Understanding Pressure Level Classifications for Industrial Explosions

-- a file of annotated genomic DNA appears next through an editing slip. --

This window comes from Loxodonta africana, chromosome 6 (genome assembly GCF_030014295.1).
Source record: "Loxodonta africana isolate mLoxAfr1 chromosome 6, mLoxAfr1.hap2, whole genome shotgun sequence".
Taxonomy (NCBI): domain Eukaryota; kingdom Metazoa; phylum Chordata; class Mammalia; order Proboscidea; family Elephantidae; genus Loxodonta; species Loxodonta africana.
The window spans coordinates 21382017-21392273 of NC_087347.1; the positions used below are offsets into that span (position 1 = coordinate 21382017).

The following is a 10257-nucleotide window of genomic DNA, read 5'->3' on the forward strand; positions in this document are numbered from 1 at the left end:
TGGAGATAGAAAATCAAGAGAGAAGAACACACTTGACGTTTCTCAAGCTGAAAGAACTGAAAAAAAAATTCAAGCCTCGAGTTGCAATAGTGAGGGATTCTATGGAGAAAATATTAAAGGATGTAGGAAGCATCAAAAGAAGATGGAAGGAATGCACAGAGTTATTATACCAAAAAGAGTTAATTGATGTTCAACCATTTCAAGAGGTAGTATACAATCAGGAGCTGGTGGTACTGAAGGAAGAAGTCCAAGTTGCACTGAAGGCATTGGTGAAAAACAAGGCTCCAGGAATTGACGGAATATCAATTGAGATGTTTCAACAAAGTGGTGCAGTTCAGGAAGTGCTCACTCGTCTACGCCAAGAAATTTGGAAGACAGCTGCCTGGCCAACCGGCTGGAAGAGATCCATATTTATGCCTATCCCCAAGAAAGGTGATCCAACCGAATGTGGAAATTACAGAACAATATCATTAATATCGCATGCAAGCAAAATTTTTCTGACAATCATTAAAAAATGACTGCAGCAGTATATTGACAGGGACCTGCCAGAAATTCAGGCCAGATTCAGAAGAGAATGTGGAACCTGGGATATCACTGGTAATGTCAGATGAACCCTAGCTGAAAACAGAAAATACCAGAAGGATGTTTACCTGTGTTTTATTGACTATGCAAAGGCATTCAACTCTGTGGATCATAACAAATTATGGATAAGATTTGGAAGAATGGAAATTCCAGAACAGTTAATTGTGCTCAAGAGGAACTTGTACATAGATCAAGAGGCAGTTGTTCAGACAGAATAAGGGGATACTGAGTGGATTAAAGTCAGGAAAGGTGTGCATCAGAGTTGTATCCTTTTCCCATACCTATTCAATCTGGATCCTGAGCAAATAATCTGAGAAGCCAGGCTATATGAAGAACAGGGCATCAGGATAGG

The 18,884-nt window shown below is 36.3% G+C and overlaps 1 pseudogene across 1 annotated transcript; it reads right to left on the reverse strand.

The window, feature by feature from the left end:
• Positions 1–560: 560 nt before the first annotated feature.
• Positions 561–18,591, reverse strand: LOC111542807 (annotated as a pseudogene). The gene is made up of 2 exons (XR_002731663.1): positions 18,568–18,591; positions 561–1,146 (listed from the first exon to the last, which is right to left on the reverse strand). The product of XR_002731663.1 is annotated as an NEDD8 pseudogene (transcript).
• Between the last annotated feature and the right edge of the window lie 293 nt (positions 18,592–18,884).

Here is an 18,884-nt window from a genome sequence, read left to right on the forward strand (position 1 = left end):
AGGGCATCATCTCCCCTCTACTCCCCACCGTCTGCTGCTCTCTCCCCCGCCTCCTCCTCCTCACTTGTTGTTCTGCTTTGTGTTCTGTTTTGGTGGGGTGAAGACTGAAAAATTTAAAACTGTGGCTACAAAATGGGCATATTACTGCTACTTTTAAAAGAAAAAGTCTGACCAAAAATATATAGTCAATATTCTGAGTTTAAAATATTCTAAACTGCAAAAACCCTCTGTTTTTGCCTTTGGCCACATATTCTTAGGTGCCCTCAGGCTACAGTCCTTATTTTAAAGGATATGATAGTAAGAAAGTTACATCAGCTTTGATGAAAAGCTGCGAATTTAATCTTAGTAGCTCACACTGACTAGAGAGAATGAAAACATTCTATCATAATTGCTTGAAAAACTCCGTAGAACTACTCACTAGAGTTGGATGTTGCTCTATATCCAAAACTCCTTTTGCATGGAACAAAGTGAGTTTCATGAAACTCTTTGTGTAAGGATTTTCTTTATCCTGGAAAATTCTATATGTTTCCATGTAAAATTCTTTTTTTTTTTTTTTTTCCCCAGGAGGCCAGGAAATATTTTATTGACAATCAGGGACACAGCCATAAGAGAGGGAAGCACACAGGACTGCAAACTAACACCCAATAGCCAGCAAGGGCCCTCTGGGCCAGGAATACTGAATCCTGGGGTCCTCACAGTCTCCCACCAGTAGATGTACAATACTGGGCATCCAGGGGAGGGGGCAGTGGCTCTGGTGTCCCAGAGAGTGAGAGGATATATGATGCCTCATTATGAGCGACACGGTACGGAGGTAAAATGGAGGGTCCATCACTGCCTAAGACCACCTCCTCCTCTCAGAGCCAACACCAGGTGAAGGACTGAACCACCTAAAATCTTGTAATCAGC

Houston is a large metropolitan area with its share of oil refineries and chemical plants. Wherever there are industrial plants with people working inside buildings, there is the potential for human lives to be changed or ended by a Houston chemical plant explosion. When injuries occur, the effects are not just on the victims themselves, but also on their relatives and friends. Large industrial accidents can devastate an entire community. Getting the Facts People working in industrial plants should be aware of the risks inherent in their workplaces. They are working around chemicals, which can explode unexpectedly and have immediate effects. Their employers are also responsible for considering levels of threats and taking preventive measures to minimize the human injuries and deaths. A major threat that immediately comes after a chemical explosion is the overpressure blast. Overpressure Threat Wherever chemicals are being used, an explosion can occur. After an explosion, there is an immediate blast wave. This powerful wave results from the energy that is released and travels at the speed of sound. The greater the chemical explosion, the greater the resultant blast wave is. A powerful blast wave can cause property damage and human casualties in the immediate vicinity of the explosion. Houston companies with operations that could produce chemical explosions must consider the potential of a blast wave in terms of the overpressure Level of Concern (LOC). If the pressure of the blast wave exceeds this threshold, a hazard can occur. Computer Modeling People who work in chemical plants and other industrial facilities may be surprised to learn that, according to the U.S. Department of Commerce Office of Response and Restoration, no well-defined guidelines or standards exist to assess an overpressure hazard. One way that Houston chemical companies can consider the potential hazards of a blast that reaches the overpressure LOC is through computer modeling. A good model enables users to input specific data points and predict the effects. For example, the Office of Response and Restoration’s ALOHA software, or air hazard modeling program, helps companies to run a vapor cloud explosion scenario and determine the threshold above which a hazard could occur. This government website also offers estimations of the level of injuries that could impact people near a blast wave. The risk is higher for people who are closest to the blast. The general guidelines are discussed below. Potential Injuries from Sound Blasts When a sound blast occurs immediately after a chemical explosion, the pressure wave might seem to be less hazardous than a toxic cloud or a fire. As the sound wave moves outward, there is immediate damage to property, creating pieces of building debris and broken glass, which can damage or flatten buildings and cause injuries and deaths to people inside them. If a blast has a power of 8.0 pounds per square inch (psi), destruction of buildings can occur. If a blast has a power of 3.5 psi, serious injuries to people are likely. It only takes a blast of 1.0 psi to shatter glass. Extent of Injuries Per Blast Intensity People working inside buildings are at risk for losing their hearing and sustaining serious or fatal injuries from a Houston chemical plant explosion. In the range of 1.0 to 8.0 psi, people can receive lacerations from flying glass and other missiles. In the range of 2.4 to 12.2 psi, people can experience 1 to 90 percent eardrum rupture. In the range of 14.5 to 29.0 psi, fatalities can occur among people directly exposed to a blast. Injuries and fatalities from sound blasts following chemical explosions may indicate the need for hiring a Houston refinery explosion attorney to obtain compensation under Texas law and to protect the legal rights of injured individuals.